This book is easy to read, written in a way many can understand. Rivera also does a good job writing the book in a way the modern reader can better interpret Jonathan Edwards’s writings through the lens of an eighteenth-century New Englander. This book also gives validation for self-examination and its importance in the Christian life. It has practical aspects for the modern church as well. Common things seen in many houses of worship today are addressed from coffee shops to concert-like worship services. This book’s approach helps modern worshipers to consider what Edwards and many like him would think about churches today.

While the book concludes on a practical note, it falls short in explicitly supporting its thesis. Rather, the reader may implicitly realize that worship based around Scripture, leading to self-evaluation, will naturally affect how one worships God on the private level. This implicit conclusion may be realized in the amount of Edwards’s spiritual discipline brought to light within the private devotion part of the book.

This book would be a great addition to anyone interested in the worship practices of Jonathan Edwards and how self-evaluation played a role in his worship services. Pastors, church leaders, students of religion, and lay people can all benefit from reading this book.

Jessie C. Wigginton
Southwestern Baptist Theological Seminary

Posted in Book Reviews

Eating Beauty: The Eucharist and the Spiritual Arts of the Middle Ages

Eating Beauty: The Eucharist and the Spiritual Arts of the Middle Ages, by Ann W. Astell. Ithaca, NY: Cornell University Press, 2006. 296 pp. $29.95.

“Let us imagine that in the whole world there was but one bread, and it could satisfy the hunger of all” (168). Professor Ann W. Astell of Notre Dame University spent a year in research of medieval arts and literature relating to the Eucharist; the result of this near-monastic pursuit is the 2006 book, Eating Beauty: The Eucharist and the Spiritual Arts of the Middle Ages. Her purpose in writing the book is to examine the fall of man, predicated by the eating of forbidden fruit, and how the beauty of the Eucharist neutralizes this depraved state. The magnificence of this consumption is viewed through four medieval perspectives: St. Bernard of Clairvaux; St. Bonaventure; St. Ignatius of Loyola with Michelangelo; and the three Catherines—Catherine of Siena, Catherine of Genoa, and “Catherine” Rose of Lima.

As a Baptist I do not agree with the Catholic interpretation of the Eucharist stated in this book, nor do I accept its implied salvific nature. However, one would fully expect this bias to occur in a manuscript written with the above predisposition as this review’s summary will elaborate.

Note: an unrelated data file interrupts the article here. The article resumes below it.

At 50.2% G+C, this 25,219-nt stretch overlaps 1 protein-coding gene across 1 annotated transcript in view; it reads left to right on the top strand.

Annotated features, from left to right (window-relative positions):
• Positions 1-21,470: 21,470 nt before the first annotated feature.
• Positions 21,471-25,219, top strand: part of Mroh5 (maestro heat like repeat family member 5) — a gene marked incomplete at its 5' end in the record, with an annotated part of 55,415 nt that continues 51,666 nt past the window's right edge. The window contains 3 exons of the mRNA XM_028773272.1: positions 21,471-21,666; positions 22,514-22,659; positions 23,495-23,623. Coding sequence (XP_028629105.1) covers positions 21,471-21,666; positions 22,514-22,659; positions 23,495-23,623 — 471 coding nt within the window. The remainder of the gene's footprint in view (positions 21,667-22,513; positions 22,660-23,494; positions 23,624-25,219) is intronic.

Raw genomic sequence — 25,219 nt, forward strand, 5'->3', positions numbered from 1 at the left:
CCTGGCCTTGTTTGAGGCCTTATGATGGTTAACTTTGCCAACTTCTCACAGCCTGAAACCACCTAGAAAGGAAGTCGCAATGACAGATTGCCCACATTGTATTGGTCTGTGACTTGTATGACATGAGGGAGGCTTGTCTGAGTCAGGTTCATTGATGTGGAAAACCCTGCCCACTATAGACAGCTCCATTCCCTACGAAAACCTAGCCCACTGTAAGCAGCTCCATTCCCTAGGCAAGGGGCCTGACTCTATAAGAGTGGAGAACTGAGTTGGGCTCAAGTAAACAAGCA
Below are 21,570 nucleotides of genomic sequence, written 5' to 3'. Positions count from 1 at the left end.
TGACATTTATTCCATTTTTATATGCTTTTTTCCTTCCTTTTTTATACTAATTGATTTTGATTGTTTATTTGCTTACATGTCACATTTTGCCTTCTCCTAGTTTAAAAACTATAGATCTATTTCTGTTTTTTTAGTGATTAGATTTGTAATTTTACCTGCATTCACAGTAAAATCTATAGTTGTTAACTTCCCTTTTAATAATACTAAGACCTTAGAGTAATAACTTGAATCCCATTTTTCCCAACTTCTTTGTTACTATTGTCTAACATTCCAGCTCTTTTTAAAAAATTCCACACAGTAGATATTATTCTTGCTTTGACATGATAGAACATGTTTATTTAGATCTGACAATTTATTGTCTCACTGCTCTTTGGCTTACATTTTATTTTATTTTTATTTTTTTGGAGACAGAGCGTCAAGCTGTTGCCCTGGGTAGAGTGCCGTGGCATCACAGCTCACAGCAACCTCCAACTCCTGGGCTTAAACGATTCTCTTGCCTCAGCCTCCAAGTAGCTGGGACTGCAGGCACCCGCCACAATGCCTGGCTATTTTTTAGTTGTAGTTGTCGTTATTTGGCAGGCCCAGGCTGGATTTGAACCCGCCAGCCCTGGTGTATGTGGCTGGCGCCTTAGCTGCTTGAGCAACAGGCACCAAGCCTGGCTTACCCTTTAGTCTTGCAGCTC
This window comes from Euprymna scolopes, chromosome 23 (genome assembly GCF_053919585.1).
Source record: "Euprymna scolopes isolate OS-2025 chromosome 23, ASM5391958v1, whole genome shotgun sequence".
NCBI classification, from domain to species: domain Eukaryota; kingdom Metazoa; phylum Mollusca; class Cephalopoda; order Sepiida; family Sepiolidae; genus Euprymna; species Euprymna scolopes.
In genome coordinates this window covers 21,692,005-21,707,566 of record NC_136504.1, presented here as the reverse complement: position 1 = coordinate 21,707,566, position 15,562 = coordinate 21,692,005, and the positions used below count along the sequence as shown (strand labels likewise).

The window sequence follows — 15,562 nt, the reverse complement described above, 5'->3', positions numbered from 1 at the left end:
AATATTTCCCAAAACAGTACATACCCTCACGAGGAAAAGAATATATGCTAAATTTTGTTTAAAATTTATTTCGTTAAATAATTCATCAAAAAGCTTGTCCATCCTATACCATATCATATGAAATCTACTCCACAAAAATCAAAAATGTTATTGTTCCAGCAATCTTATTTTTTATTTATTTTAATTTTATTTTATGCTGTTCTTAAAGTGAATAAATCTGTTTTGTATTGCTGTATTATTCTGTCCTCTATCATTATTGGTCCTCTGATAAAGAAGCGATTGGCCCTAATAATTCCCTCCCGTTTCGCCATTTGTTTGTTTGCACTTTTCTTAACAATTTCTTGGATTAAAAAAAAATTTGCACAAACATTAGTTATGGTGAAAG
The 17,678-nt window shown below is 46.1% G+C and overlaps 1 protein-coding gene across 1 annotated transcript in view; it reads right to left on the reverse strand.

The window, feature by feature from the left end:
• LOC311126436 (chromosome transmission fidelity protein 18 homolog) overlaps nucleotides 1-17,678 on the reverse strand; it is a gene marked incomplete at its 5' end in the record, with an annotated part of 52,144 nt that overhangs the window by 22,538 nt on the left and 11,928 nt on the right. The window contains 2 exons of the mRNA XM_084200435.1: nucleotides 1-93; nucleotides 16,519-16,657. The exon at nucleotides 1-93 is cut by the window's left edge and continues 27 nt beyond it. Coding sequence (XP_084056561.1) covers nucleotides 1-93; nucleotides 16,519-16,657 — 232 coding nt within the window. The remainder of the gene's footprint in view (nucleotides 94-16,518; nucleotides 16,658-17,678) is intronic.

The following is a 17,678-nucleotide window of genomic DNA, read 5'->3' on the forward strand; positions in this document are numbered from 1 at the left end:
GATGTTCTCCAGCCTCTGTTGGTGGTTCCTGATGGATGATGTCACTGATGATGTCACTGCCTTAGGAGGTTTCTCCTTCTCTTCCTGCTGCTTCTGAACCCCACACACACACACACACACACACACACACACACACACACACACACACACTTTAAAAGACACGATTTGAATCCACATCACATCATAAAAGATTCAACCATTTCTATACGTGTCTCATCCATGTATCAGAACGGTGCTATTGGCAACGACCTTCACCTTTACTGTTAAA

The opening premise is underscored by the proposition that the “Tree of Life” was not “an antidote for the fruit of the Tree of Knowledge of Good and Evil [but to] foreshadow the Eucharistic sacrament” (33). However, the bulk of the book quickly moves from that to describing the following four Eucharistic interactions aesthetically.

St. Bernard of Clairvaux was cerebral in his monasticism described in the chapter, “Hidden Manna.” Profoundly intrigued by mnemonic techniques, he instructed the monks to construct ornate “memory palaces” in their minds where they could visit to remember important concepts of discipleship and Scripture (65). The beauty here is within, yet the visible worldly realm was to remain austere. The author’s implication is that the host has intrinsic internal value—it changes the communicant from the inside out.

Mysticism, gematria, and the stigmata of St. Francis govern the ensuing chapter “Adorned with Wounds.” Unlike the previous chapter, the Eucharist manifests itself externally through sacrificial works and the stigmata, which was the purported blemishes St. Francis mysteriously received on his hands and feet that resembled those of Christ. The strong undercurrent of mysticism and the beauty of external Eucharistic manifestation of the Middle Ages continues in the chapter titled “Imitate Me as I Imitate Christ” describing “the Catherines.” These ascetic ladies’s régimes are interwoven with the observed miracles that would later canonize them.

The following chapter about the kinship and logothetics between the penitent priest, Loyola, and the resolute sculptor, Michelangelo, is a brilliant visual and ontological parallelism that compares the spiritual exercises of the “father of the Jesuits” and four periods of work by the famed sculptor. Anachronistically, the penultimate chapter deals with the philosophy of art in the Eucharist through the eyes of Catholic philosopher Simone Weil and prominent Protestant philosopher Georg Wilhelm Friedrich Hegel. To Hegel, the beauty comes more from the philosophical regard to the sacraments than it does from a moment of transubstantiation as Weil proffered.

Eating Beauty is targeted to an audience who is sympathetic to a form of Christianity that is built less on the authority of Scripture and more on mystery, penitence, and ritual. This interpretation yields weaknesses in the writing: the wholesale acceptance of medieval miracles, a weak defense of transubstantiation, and an unclear pursuit of the written purpose of the book, especially for a reader lacking in a knowledge of medieval history.

In Eating Beauty miracles are celebrated without any apparent inquiry to their veracity. “Adorned with Wounds” was so laden with miracle-reporting that the message of the Eucharist was all but lost, leaving the reader to search for direction in Astell’s narrative. Gory details of “the Catherines,” in “Imitate Me as I Imitate Christ” were far more about penitent life than about the importance of the Eucharist and the spiritual arts.